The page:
A chronometer is a high-precision instrument that has successfully passed the entire battery of tests imposed by the COSC (Swiss Official Chronometer Testing Institute), a neutral and independent body which individually tests each movement according to the prescriptions in force.
The certification test for wristwatches with sprung balance oscillators, according to the ISO 3159 norm, consists of observing each movement for 15 days and 15 nights, in 5 positions and at 3 different temperatures (8°, 23°C, 38°C). In order to earn the prestigious chronometer label, a movement’s performances must meet 7 very strict criteria, including a daily variation in rate ranging between only –4/+6 seconds.
The term “chronometer” should not be confused with that of “chronograph”, which is a complicated watch fitted with an additional mechanism enabling the measurement of the duration of an event. A chronograph is not necessarily chronometer-certified, but all BREITLING chronographs carry the much-coveted title of “chronometers”.
Nota bene: mechanical watches endowed with a date, day, month or moon-phase indicator are equipped with a complex mechanism that is set into motion between 8 pm and 3 am. It is therefore vital to avoid adjusting the calendar or moving the time backwards during this period.
The variable tachometer enables one to determine an average speed whatever the distance covered, the time elapsed or the speed reached. It is however an approximate measurement device.
The variable tachometer is composed of a fixed scale (a) and a mobile scale or disc (b). The fixed scale is read off clockwise, and the mobile disc in the opposite direction. The graduations between two numbers represent tenths of units. To read off a result, the decimal point must be placed correctly. For example, the figure 3.2 may represent 0.32, 3.2, 32, 320, etc. The fixed scale comprises three reference marks:
Always place the distance covered opposite the reference mark serving as the basis for the calculation:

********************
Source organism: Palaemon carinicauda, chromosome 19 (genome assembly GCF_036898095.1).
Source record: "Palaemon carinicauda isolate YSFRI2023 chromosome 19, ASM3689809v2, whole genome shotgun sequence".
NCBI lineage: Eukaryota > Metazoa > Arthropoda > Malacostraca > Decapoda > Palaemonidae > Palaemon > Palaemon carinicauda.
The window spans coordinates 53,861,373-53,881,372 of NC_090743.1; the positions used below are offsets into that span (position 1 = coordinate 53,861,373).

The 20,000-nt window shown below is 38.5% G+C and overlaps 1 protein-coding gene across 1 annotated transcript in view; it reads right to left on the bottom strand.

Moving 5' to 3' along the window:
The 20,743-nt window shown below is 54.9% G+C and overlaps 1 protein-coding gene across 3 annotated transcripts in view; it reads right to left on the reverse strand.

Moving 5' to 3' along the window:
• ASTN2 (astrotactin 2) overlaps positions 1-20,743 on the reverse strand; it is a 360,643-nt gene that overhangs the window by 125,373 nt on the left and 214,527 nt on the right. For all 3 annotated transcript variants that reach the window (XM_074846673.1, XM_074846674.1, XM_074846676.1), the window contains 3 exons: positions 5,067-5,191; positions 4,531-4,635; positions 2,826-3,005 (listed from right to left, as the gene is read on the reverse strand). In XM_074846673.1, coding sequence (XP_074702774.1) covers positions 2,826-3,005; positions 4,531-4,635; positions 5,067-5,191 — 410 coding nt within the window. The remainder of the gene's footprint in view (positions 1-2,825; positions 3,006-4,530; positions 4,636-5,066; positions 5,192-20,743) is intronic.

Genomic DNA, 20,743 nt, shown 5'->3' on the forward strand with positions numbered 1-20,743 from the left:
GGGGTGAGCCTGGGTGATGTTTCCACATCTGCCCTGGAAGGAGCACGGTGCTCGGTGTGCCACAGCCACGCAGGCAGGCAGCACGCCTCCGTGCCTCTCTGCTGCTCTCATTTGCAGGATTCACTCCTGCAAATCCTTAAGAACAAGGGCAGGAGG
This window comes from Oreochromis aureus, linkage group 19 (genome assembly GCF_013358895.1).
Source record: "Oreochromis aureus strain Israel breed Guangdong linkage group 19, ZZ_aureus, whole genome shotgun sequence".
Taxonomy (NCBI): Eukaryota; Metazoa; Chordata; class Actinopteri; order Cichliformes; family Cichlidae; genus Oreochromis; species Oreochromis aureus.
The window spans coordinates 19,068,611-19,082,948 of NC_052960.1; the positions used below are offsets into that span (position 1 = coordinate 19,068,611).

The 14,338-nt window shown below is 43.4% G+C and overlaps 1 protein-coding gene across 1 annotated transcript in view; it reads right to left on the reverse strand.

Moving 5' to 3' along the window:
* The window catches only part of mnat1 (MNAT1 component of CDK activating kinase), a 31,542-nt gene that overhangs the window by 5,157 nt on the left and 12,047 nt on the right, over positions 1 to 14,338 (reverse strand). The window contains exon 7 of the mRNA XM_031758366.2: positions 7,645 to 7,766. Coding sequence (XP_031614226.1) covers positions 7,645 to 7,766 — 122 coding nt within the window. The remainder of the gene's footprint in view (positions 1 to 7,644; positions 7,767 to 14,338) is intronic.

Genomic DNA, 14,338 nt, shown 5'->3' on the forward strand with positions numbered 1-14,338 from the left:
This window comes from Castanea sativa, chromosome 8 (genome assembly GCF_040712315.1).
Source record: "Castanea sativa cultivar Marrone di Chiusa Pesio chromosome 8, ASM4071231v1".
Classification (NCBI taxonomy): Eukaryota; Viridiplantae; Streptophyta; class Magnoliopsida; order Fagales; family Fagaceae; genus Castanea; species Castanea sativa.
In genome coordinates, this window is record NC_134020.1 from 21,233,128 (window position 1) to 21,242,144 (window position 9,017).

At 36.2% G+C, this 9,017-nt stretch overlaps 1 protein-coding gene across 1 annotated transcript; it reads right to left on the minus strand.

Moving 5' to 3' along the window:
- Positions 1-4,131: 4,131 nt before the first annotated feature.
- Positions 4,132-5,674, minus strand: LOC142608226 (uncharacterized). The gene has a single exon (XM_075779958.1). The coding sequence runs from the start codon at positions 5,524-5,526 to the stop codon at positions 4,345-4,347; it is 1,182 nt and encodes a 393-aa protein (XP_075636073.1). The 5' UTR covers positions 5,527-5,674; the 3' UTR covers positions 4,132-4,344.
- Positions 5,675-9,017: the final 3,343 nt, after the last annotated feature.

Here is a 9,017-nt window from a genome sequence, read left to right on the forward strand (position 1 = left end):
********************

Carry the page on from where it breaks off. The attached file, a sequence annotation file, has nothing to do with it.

N.B. the time measured using the chronograph must be converted if necessary into seconds, minutes or hours to correspond to one of the three reference marks on the fixed scale. For example: 1 minute 20 seconds = 80 seconds; 1 hour 10 minutes = 70 minutes, etc.
If a vehicle covers 1.5km (or 1.5 miles) in 45 seconds, what is its average speed?
Solution: place the figure 1.5 (distance covered) on the SECONDS mark of the fixed scale, then read off the result opposite the figure 45 (interval measured); in this case 120 km/h (or 120 mph).
To multiply 3 x 18, place the figure 18 on the fixed scale or the mobile scale opposite the figure 3. The HOURS mark on the fixed scale and figure 1 on the mobile disc both indicate the result, which is 54.
Division works in the opposite way to the "Multiplication" example. To divide 54 by 2, one need only place the figure 54 opposite the HOURS mark on the fixed scale or figure 1 on the mobile disc. The result is read off opposite figure 2 on one or other of the scales. This single operation produces a complete division table of the figure 54:
Both scales enable one to perform a multiplication and then a division in just one operation. For example, to determine the price of 6 meters of cable, if 1.5 meters costs £ 9, one places the number 9 opposite the figure 6. The result is shown opposite the figure 1.5; in this case £ 36.
Measuring a production rate or an hourly consumption rate follows the same principle as the measurement of an average speed. For example, if a machine produces 15 units in 45 seconds, what is its hourly production?
Solution: place the figure 15 (the quantity produced) on the SECONDS mark on the fixed scale, then read off the result opposite figure 45 (interval measured); in this case 1,200 units per hour.
The pulsometer enables fast calculation of pulse rate. For example, if 27 beats are measured over a 24-second period, one need only place the figure 27 (number of heart - beats) opposite the MINUTES marker, and then read off the result opposite figure 24 (length of observation); in this case 67 beats per minute.